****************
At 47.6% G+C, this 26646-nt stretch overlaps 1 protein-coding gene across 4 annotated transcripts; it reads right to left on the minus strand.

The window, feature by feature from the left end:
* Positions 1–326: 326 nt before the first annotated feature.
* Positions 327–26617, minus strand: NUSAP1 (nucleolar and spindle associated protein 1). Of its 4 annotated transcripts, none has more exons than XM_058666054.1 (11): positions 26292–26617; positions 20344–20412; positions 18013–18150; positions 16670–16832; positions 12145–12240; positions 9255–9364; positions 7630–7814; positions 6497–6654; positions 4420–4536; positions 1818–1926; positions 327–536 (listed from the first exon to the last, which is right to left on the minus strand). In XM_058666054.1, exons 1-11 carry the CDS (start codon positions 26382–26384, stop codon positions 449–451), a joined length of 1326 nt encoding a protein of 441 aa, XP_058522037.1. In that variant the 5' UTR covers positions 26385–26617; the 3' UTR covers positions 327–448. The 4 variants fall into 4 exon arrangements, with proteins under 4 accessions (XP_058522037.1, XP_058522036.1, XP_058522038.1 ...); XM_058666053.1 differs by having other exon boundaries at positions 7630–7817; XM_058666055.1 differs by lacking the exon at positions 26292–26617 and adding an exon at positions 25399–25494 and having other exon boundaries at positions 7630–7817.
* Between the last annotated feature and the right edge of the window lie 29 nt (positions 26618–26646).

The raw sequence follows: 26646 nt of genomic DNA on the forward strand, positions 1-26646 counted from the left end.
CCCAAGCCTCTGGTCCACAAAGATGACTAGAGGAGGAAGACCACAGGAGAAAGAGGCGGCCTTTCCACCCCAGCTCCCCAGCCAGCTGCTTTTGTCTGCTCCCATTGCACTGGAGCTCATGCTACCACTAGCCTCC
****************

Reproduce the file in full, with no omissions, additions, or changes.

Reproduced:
At 47.6% G+C, this 26646-nt stretch overlaps 1 protein-coding gene across 4 annotated transcripts; it reads right to left on the minus strand.

The window, feature by feature from the left end:
* Positions 1–326: 326 nt before the first annotated feature.
* Positions 327–26617, minus strand: NUSAP1 (nucleolar and spindle associated protein 1). Of its 4 annotated transcripts, none has more exons than XM_058666054.1 (11): positions 26292–26617; positions 20344–20412; positions 18013–18150; positions 16670–16832; positions 12145–12240; positions 9255–9364; positions 7630–7814; positions 6497–6654; positions 4420–4536; positions 1818–1926; positions 327–536 (listed from the first exon to the last, which is right to left on the minus strand). In XM_058666054.1, exons 1-11 carry the CDS (start codon positions 26382–26384, stop codon positions 449–451), a joined length of 1326 nt encoding a protein of 441 aa, XP_058522037.1. In that variant the 5' UTR covers positions 26385–26617; the 3' UTR covers positions 327–448. The 4 variants fall into 4 exon arrangements, with proteins under 4 accessions (XP_058522037.1, XP_058522036.1, XP_058522038.1 ...); XM_058666053.1 differs by having other exon boundaries at positions 7630–7817; XM_058666055.1 differs by lacking the exon at positions 26292–26617 and adding an exon at positions 25399–25494 and having other exon boundaries at positions 7630–7817.
* Between the last annotated feature and the right edge of the window lie 29 nt (positions 26618–26646).

The raw sequence follows: 26646 nt of genomic DNA on the forward strand, positions 1-26646 counted from the left end.
CCCAAGCCTCTGGTCCACAAAGATGACTAGAGGAGGAAGACCACAGGAGAAAGAGGCGGCCTTTCCACCCCAGCTCCCCAGCCAGCTGCTTTTGTCTGCTCCCATTGCACTGGAGCTCATGCTACCACTAGCCTCC